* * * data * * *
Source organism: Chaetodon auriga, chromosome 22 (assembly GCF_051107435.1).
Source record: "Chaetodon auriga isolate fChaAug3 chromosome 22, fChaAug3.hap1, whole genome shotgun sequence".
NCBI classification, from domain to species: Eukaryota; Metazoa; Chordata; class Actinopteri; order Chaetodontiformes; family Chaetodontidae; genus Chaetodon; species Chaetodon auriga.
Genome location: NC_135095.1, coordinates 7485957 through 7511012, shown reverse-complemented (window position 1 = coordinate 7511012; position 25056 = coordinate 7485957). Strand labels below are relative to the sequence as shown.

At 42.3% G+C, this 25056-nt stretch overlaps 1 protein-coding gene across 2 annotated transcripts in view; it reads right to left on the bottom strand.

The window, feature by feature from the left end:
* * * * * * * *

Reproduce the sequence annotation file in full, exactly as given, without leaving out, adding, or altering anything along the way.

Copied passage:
Source organism: Chaetodon auriga, chromosome 22 (assembly GCF_051107435.1).
Source record: "Chaetodon auriga isolate fChaAug3 chromosome 22, fChaAug3.hap1, whole genome shotgun sequence".
NCBI classification, from domain to species: Eukaryota; Metazoa; Chordata; class Actinopteri; order Chaetodontiformes; family Chaetodontidae; genus Chaetodon; species Chaetodon auriga.
Genome location: NC_135095.1, coordinates 7485957 through 7511012, shown reverse-complemented (window position 1 = coordinate 7511012; position 25056 = coordinate 7485957). Strand labels below are relative to the sequence as shown.

At 42.3% G+C, this 25056-nt stretch overlaps 1 protein-coding gene across 2 annotated transcripts in view; it reads right to left on the bottom strand.

The window, feature by feature from the left end: